Dr Phil Ower
The Recession Obsession
Gingival recession is a common condition that affects a significant proportion of the adult population and an increasing proportion of teenagers and young adults. It is often perceived by patients to be a major problem and these patients can often become quite concerned and seek advice from dental professionals about its cause and management. The prevalence of recession increases with age, hence the common expression ‘getting long in the tooth’.
The aetiology of gingival recession may be complex and multifactorial, including periodontal diseases (gingivitis and periodontitis), anatomical factors (bone and soft tissue), iatrogenic factors such as arch expansion orthodontics and other patient-related factors such as smoking, oral hygiene habits and intraoral jewelry.
Management of recession defects may range from self-care only, utilising specific toothbrushing techniques and oral hygiene products, to complex mucogingival surgery to achieve root coverage that may require specialist intervention. Much depends on whether the recession is the result of pathology or anatomy. This presentation will cover the classification, aetiology, management and treatment of recession defects for different groups of patients.
Aims and Objectives
Understand the aetiology and classification of gingival recession.
Appreciate how to manage recession defects for different groups of patients.
Know when it is appropriate to refer patients and what specialist care may be appropriate.
Professor Nicola West
Clinical Strategies to Prevent and Manage Dental Erosion
Erosive tooth wear, for the majority of individuals, is a totally preventable condition. Contemporary figures show the prevalence of tooth wear is increasing and common in both deciduous and adult dentitions. The impact of moderate to severe tooth wear can be significant leading to poor aesthetics, sensitivity, loss of function, gingival recession and sometimes loss of self-esteem. Due to the gradual and often sporadic nature of tooth wear, it can be difficult to diagnose and assessments to predict susceptibility are not currently available. Once advanced, lesions are clearly visible to the patient, however at this late stage restorative intervention may be necessary accompanied with lifelong dental treatment. Hence the need to be more proactive at prevention of erosive tooth wear, as individuals, professionals and regulatory bodies.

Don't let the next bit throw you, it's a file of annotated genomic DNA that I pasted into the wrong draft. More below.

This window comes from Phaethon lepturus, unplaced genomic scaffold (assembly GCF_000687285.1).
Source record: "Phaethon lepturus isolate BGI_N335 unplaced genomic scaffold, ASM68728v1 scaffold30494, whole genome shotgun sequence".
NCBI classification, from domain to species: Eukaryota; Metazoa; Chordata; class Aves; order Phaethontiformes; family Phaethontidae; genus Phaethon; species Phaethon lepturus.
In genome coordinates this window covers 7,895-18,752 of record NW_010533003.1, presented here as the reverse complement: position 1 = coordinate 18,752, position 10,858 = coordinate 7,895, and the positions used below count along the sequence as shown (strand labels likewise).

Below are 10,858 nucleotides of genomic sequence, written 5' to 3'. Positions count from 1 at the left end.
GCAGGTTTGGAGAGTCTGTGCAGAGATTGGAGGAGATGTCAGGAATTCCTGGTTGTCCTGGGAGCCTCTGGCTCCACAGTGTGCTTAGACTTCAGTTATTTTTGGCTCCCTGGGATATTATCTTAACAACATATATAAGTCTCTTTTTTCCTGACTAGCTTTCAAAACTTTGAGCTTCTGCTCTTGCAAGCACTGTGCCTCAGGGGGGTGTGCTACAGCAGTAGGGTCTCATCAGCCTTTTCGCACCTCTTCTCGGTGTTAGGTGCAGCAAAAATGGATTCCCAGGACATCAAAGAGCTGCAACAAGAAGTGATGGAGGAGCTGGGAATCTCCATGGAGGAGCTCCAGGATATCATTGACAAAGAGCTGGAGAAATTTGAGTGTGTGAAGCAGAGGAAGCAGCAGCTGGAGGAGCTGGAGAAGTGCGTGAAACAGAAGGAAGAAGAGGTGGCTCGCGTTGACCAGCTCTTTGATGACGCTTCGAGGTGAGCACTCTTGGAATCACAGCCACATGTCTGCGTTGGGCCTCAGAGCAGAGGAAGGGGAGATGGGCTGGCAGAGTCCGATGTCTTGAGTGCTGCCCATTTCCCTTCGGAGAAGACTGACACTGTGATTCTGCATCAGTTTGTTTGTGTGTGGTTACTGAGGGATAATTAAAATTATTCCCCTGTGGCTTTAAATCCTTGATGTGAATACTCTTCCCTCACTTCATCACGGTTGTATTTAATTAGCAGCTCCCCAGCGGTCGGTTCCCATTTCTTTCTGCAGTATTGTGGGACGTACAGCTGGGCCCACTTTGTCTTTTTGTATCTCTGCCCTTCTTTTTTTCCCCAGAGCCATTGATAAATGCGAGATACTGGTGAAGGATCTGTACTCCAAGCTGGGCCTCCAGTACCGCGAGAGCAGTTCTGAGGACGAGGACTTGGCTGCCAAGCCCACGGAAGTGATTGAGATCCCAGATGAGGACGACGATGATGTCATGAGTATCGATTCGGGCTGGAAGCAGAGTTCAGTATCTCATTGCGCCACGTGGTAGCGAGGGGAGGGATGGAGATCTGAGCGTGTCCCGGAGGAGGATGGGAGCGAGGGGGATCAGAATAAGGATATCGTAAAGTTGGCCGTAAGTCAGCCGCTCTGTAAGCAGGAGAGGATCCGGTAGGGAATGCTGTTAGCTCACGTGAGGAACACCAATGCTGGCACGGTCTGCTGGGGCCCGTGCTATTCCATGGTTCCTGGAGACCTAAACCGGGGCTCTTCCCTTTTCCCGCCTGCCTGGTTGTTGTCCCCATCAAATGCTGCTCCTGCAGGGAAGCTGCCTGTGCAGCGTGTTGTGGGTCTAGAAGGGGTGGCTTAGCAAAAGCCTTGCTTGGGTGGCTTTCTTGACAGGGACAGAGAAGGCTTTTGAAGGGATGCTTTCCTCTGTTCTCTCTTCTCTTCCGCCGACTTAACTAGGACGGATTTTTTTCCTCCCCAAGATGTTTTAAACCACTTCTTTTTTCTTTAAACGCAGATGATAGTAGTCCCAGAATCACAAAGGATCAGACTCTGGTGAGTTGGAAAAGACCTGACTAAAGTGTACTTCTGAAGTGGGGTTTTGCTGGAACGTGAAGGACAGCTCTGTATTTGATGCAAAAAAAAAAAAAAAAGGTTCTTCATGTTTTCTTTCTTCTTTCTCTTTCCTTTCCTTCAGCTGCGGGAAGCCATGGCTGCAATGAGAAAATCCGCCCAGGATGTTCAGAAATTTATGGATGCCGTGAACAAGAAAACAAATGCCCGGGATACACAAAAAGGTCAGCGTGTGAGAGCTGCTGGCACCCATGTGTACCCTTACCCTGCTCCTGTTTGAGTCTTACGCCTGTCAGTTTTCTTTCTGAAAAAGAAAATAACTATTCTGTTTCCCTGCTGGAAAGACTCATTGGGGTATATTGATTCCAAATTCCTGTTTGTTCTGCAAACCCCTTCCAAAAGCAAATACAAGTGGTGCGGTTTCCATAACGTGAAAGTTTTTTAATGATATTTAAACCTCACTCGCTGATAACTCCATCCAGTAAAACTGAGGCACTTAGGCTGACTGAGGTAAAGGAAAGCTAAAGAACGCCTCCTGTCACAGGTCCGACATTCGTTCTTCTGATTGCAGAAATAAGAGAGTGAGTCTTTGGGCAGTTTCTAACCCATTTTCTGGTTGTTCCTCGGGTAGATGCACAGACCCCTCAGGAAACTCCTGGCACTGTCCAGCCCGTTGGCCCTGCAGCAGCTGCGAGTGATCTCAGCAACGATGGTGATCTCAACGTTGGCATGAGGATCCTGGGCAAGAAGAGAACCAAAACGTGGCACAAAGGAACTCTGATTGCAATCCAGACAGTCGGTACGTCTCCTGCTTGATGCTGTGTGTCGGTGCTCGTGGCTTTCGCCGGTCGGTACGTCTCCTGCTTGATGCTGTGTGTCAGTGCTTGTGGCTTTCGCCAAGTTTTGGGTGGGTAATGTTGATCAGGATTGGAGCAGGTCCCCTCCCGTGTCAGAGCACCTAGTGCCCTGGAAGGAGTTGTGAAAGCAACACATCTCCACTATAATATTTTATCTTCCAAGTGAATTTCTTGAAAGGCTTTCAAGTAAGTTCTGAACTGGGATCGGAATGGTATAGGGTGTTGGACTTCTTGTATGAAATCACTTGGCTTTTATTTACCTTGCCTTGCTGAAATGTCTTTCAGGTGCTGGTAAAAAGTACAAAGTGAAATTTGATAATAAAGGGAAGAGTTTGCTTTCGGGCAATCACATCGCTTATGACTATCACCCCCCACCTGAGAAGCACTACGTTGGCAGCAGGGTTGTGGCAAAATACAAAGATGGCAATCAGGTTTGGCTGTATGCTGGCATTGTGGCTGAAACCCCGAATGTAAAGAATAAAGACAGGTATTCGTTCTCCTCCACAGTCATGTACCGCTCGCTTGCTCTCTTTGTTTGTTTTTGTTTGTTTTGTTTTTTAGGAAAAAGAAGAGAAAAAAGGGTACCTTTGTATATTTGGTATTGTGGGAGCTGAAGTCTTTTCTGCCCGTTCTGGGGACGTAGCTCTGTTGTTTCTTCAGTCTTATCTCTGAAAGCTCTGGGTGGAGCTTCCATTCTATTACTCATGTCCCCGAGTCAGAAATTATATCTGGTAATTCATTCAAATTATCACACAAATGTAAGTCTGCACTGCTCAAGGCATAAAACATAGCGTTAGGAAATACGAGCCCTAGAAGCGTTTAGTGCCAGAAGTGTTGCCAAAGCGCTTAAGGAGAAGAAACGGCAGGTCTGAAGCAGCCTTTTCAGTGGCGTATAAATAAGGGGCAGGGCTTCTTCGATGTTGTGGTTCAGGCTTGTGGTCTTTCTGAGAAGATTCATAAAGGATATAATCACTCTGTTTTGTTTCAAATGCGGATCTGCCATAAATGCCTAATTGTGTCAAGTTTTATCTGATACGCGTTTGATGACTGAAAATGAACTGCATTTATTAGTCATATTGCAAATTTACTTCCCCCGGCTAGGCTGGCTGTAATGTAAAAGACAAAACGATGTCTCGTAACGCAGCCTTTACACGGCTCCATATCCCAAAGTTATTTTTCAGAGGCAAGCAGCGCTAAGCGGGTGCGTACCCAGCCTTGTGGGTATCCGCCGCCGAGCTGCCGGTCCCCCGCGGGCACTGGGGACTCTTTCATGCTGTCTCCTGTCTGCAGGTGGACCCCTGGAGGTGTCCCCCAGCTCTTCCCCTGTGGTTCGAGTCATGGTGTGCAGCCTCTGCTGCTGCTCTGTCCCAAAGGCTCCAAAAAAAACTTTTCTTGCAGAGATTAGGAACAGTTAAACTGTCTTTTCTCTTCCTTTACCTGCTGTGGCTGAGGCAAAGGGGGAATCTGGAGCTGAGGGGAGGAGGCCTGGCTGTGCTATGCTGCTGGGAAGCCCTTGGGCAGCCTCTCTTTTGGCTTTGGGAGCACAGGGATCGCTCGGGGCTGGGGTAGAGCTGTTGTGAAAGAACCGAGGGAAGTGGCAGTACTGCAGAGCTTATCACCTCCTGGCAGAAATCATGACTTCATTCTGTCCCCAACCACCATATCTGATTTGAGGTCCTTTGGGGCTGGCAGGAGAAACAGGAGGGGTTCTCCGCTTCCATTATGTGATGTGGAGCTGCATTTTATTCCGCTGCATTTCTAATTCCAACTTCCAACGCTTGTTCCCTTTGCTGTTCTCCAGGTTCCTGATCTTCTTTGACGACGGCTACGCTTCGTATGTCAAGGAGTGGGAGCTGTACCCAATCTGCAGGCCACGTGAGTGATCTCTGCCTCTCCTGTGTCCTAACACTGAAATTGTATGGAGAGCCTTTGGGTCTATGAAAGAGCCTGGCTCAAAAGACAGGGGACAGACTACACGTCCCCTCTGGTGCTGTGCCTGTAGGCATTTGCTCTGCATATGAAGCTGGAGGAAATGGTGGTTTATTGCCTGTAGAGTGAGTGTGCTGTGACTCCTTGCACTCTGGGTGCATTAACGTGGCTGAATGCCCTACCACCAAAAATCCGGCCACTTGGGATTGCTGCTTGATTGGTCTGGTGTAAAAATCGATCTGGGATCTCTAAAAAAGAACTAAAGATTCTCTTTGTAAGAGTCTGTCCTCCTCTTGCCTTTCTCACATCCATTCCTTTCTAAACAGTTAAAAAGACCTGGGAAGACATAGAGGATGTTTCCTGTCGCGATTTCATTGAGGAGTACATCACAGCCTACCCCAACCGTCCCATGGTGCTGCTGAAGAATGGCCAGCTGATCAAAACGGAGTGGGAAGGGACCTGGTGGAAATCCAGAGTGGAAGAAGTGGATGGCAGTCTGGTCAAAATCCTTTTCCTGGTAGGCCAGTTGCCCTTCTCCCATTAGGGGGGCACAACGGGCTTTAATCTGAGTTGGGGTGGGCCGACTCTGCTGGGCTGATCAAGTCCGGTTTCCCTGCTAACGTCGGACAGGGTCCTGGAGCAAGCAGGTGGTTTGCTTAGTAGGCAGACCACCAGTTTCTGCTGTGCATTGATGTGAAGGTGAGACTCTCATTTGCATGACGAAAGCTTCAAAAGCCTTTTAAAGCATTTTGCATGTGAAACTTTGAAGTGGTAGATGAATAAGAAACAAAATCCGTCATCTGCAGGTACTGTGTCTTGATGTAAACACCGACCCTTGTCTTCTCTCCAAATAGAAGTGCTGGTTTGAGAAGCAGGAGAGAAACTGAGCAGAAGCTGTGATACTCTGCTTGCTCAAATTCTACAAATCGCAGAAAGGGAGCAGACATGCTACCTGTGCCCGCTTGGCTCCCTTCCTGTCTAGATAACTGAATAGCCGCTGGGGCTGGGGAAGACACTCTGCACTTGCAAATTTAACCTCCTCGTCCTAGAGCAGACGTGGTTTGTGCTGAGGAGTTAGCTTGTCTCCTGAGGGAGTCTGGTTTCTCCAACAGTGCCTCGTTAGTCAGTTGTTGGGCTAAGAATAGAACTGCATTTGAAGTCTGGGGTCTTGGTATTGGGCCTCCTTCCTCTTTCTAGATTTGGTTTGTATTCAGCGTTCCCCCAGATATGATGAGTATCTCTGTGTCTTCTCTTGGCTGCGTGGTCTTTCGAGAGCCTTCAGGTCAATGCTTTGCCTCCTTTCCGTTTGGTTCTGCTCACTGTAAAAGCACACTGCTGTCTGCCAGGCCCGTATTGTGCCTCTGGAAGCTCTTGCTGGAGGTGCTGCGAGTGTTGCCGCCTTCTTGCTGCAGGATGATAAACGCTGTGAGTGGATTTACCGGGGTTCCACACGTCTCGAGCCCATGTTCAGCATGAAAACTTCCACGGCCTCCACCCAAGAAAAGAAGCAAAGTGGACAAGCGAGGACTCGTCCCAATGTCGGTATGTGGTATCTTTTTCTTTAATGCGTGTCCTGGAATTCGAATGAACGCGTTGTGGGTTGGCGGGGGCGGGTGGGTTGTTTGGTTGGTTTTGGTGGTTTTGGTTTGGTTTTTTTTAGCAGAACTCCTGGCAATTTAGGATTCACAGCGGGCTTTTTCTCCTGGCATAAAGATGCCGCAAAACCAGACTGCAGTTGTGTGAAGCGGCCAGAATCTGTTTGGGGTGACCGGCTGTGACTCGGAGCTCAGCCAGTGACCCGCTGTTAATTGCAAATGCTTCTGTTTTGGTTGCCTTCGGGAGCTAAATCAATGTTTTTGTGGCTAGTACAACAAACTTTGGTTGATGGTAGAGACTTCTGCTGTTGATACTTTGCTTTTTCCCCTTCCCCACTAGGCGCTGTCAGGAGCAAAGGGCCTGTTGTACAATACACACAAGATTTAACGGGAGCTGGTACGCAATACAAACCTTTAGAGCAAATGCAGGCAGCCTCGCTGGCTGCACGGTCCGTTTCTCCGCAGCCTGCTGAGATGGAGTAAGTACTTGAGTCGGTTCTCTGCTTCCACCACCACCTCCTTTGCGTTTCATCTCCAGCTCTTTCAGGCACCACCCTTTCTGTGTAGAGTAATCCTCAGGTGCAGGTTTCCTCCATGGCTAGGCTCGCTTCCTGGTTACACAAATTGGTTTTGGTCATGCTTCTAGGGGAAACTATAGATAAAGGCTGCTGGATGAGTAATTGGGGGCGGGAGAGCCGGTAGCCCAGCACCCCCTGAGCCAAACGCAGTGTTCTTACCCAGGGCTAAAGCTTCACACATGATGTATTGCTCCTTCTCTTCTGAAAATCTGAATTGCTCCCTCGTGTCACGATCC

Overall management of erosive tooth wear should start with screening all patients on a regular basis. Early diagnosis of erosion is optimal and key so that preventive measures can be implemented. Some oral health care products, for example toothpastes or mouthrinses, have the potential for slowing the progression of erosive tooth wear, and are straightforward and effective to administer. However, tooth brushing should not be performed immediately after acid exposure, when the surface is softened. Restorative materials and bonding systems are only used if absolutely necessary and referral to a specialist or a general practitioner is generally advised at this stage.
Aims and Objectives
This presentation is aimed to impart current knowledge and future vision on diagnosis and manage erosive toothwear for the dental team.
Understand the aetiology, susceptibility and impact of erosive toothwear
Gain knowledge on current preventative management of erosive toothwear
Know when to refer toothwear